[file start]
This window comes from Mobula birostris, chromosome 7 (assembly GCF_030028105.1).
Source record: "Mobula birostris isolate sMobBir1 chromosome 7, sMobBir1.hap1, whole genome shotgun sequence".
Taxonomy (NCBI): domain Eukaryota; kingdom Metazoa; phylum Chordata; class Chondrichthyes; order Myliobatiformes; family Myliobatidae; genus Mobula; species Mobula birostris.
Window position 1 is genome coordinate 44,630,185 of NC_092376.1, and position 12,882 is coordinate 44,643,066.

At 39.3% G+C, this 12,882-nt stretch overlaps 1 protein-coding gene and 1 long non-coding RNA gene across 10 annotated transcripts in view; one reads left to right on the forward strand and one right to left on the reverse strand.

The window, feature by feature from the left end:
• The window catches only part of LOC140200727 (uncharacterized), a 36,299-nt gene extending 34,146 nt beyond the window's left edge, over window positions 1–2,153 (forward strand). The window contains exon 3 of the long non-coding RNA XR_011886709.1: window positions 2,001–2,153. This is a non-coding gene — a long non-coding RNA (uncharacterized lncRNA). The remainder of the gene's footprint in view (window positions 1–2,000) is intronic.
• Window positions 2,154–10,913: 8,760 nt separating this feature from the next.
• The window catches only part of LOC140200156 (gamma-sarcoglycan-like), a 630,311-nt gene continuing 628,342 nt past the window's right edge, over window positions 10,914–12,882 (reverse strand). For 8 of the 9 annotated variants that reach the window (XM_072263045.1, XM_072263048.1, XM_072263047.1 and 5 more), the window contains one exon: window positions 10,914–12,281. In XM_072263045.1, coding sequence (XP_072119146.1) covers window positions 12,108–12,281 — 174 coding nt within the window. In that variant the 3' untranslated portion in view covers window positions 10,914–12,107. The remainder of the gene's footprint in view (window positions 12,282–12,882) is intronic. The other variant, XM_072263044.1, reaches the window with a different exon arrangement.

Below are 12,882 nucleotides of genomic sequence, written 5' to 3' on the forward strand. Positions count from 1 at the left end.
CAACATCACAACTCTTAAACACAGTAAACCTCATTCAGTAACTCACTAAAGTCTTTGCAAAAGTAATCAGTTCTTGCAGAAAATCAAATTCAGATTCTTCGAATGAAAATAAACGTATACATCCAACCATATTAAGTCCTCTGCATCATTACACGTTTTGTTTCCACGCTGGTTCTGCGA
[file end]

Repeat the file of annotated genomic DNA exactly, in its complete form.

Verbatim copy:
This window comes from Mobula birostris, chromosome 7 (assembly GCF_030028105.1).
Source record: "Mobula birostris isolate sMobBir1 chromosome 7, sMobBir1.hap1, whole genome shotgun sequence".
Taxonomy (NCBI): domain Eukaryota; kingdom Metazoa; phylum Chordata; class Chondrichthyes; order Myliobatiformes; family Myliobatidae; genus Mobula; species Mobula birostris.
Window position 1 is genome coordinate 44,630,185 of NC_092376.1, and position 12,882 is coordinate 44,643,066.

At 39.3% G+C, this 12,882-nt stretch overlaps 1 protein-coding gene and 1 long non-coding RNA gene across 10 annotated transcripts in view; one reads left to right on the forward strand and one right to left on the reverse strand.

The window, feature by feature from the left end:
• The window catches only part of LOC140200727 (uncharacterized), a 36,299-nt gene extending 34,146 nt beyond the window's left edge, over window positions 1–2,153 (forward strand). The window contains exon 3 of the long non-coding RNA XR_011886709.1: window positions 2,001–2,153. This is a non-coding gene — a long non-coding RNA (uncharacterized lncRNA). The remainder of the gene's footprint in view (window positions 1–2,000) is intronic.
• Window positions 2,154–10,913: 8,760 nt separating this feature from the next.
• The window catches only part of LOC140200156 (gamma-sarcoglycan-like), a 630,311-nt gene continuing 628,342 nt past the window's right edge, over window positions 10,914–12,882 (reverse strand). For 8 of the 9 annotated variants that reach the window (XM_072263045.1, XM_072263048.1, XM_072263047.1 and 5 more), the window contains one exon: window positions 10,914–12,281. In XM_072263045.1, coding sequence (XP_072119146.1) covers window positions 12,108–12,281 — 174 coding nt within the window. In that variant the 3' untranslated portion in view covers window positions 10,914–12,107. The remainder of the gene's footprint in view (window positions 12,282–12,882) is intronic. The other variant, XM_072263044.1, reaches the window with a different exon arrangement.

Below are 12,882 nucleotides of genomic sequence, written 5' to 3' on the forward strand. Positions count from 1 at the left end.
CAACATCACAACTCTTAAACACAGTAAACCTCATTCAGTAACTCACTAAAGTCTTTGCAAAAGTAATCAGTTCTTGCAGAAAATCAAATTCAGATTCTTCGAATGAAAATAAACGTATACATCCAACCATATTAAGTCCTCTGCATCATTACACGTTTTGTTTCCACGCTGGTTCTGCGA